Jerry & Louise Todd regularly visit Paul and his wife and have taken the opportunity to write down some of the memories he has shared with them.
Paul Blackburn, Luthier
by Louise Todd
Paul Miller Blackburn currently resides in Hazel Green, Alabama but he was born to Bertie and Beulah on December 5th, 1939 in Duplin Co, North Carolina. Paul was the seventh child of eight, three girls and five boys. He attended Warsaw Elementary school and graduated in 1958 from James Kenan High School. Growing up on a tobacco farm, (Paul’s youngest brother still lives on this farm today) as well as raising many vegetables, there was always plenty of chores to keep him busy. That area of NC is known for the many vegetables it produces, such as, cucumbers, peppers, beans, peas, watermelons and others. There are many canneries and if you have ever bought a jar of Mt. Olive pickles, that is probably the area it came from!
Paul received his “Army greetings” from Uncle Sam a couple of years after graduation and reported to Ft. Jackson, SC. Paul traveled to many places and had many “adventures” over the next 27 years. In his dining room there is a large shadow box of his medals and the places he was stationed. They include, beginning in 1961 Ft. Jackson, SC, Redstone Arsenal, AL, Federal Republic of Germany, Ft. Bragg, NC, Corpus Christi, TX, Republic of Vietnam, Aberdeen Proving Ground, Federal Republic of Germany, Aberdeen Proving Ground, MD, Republic of Korea, Lakehurst Naval Air Station, NJ, Republic of Korea, Redstone Arsenal, AL, Republic of Korea, Ft. Bliss, TX and Lowry Air Force Base, CO until his retirement in 1987 as Sergeant Major.
After Paul retired from the Army, he returned to North Alabama, earned his BS degree from Athens State and was employed at Redstone Arsenal in the field of Logistics/electronic maintenance with the same army outfit he had served with.
While growing up, music was a part of the curriculum where Paul attended school. Also, as he traveled on the bus through Asheville, NC, Knoxville and Chattanooga, TN Paul remembered seeing a mountain dulcimer at one of the stops. Later, while stationed in Denver, he saw a kit advertised in a magazine. He had always enjoyed working with wood, so he purchased the kit and built the dulcimer. On some of the bases he was stationed, he had access to their wood-working facilities. He decided he could build dulcimers on his own. After retiring from the Arsenal in 1992, he bought his first bandsaw which is now just one of the many tools he has acquired and fill his shop on Loveless Road in Hazel Green, in an area better know as the “suburbs of Lick Skillet”.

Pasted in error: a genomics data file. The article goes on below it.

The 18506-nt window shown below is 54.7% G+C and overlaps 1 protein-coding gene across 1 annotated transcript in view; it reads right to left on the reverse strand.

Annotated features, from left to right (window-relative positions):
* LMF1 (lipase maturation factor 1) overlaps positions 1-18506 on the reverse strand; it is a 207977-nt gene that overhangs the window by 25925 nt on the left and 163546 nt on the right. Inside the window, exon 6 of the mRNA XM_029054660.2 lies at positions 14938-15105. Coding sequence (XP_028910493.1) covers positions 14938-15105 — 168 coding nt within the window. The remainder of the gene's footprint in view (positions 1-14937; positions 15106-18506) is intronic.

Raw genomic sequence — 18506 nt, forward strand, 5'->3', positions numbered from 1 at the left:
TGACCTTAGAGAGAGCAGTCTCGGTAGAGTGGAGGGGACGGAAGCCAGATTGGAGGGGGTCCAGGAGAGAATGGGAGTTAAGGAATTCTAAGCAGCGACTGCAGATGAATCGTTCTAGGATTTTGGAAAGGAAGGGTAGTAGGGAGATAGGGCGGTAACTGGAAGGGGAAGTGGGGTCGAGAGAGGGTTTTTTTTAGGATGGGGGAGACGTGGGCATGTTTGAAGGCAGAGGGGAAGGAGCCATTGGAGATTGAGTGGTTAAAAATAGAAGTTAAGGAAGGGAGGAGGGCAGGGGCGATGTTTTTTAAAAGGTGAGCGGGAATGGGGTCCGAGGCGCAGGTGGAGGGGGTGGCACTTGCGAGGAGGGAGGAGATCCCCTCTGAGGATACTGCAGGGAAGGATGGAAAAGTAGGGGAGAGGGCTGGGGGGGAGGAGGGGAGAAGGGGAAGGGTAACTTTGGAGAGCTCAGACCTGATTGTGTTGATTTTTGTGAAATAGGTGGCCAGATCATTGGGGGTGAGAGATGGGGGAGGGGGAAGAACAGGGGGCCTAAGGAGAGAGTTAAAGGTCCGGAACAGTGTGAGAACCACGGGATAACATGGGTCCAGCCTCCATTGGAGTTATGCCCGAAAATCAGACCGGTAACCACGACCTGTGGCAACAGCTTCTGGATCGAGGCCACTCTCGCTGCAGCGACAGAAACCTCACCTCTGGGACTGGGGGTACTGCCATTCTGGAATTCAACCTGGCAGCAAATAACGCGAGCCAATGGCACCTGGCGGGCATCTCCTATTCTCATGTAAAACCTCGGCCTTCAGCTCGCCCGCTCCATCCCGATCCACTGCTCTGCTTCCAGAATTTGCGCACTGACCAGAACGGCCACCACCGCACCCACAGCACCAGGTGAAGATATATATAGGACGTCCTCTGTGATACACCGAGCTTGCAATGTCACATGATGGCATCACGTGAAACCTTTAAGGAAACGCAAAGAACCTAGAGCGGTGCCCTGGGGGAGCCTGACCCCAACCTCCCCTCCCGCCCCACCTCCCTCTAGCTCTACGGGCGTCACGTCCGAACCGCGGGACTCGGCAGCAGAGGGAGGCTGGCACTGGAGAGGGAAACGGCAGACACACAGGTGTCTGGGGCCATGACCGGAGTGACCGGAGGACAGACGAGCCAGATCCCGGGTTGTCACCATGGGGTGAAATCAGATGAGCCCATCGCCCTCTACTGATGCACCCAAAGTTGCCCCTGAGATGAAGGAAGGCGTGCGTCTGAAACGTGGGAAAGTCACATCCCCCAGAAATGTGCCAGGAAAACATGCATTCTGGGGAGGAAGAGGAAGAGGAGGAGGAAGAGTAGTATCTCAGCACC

After retirement from Redstone Arsenal, he began to build full time; he not only began crafting dulcimers but also playing the mountain dulcimer. Some of the woods he enjoys working with are red cedar, sassafras and black walnut because of their unique sounds. Some of his favorite tunes to strum are Bury Me Beneath the Willow, When It’s Time for the Whippoorwill to Sing, Wildwood Flower, I’ll Be All Smiles Tonight, as well as many of the old-time fiddle tunes.
Some of the folks he spent time with as he was developing his skills as a luthier were Jon Harris, Ted Walton, Roger Patterson, Russ Green, Ray Hunley, and Enos Yeager. With some he would discuss luthier skills and with others he would pick a few tunes. They would enjoy gathering at many of the festivals and JAMS in the states of TN, MS and AL. There were the Hollis Long and Archie Lee Memorial Festivals at Tishomingo State Park in MS, the Magnolia Festival at J.P. Coleman State Park in MS, the Dulcimer Festival in Tullahoma, TN, the Shoals Dulcimer Festival, the Morgan Co. Dulcimer Festival and the Athens Jam Group. He also participated in dulcimer activities on Monte Sano Mountain in Huntsville, AL. I especially enjoyed listening to Paul’s stories about many of the festivals he attended and the folks he played with. Jerry and I remember playing with Paul in one of the cabins on the mountain when it was about 50 degrees; we just wished we would have had some sweet taters to roast in the fireplace!
Paul has spent many enjoyable hours building dulcimers over the years; he has not kept count but many folks are playing his dulcimers and I am sure they have found homes throughout the area! There is even a motel in Mountain View, AR that has one of his dulcimers decorating the outside wall of a room. Folk instruments of all types are hung beside the guest rooms of this motel, but my favorite one is the one with the Paul Blackburn dulcimer. I spent the night in that room a few years ago and the sweet sounds of the dulcimer filled my dreams with beautiful background music.
Because of current health issues he is unable to get to his shop to continue building but everything – his tools, wood, fret wire, and tuners are all ready when he is able to pursue his hobby. And Misuk, his wife of 35 years, is ready to keep the sawdust from accumulating in the shop!
Paul still has some dulcimers for sale; if you would like to get in touch with him to check them out, or stop by for a visit, you can do so by leaving a message on this site.
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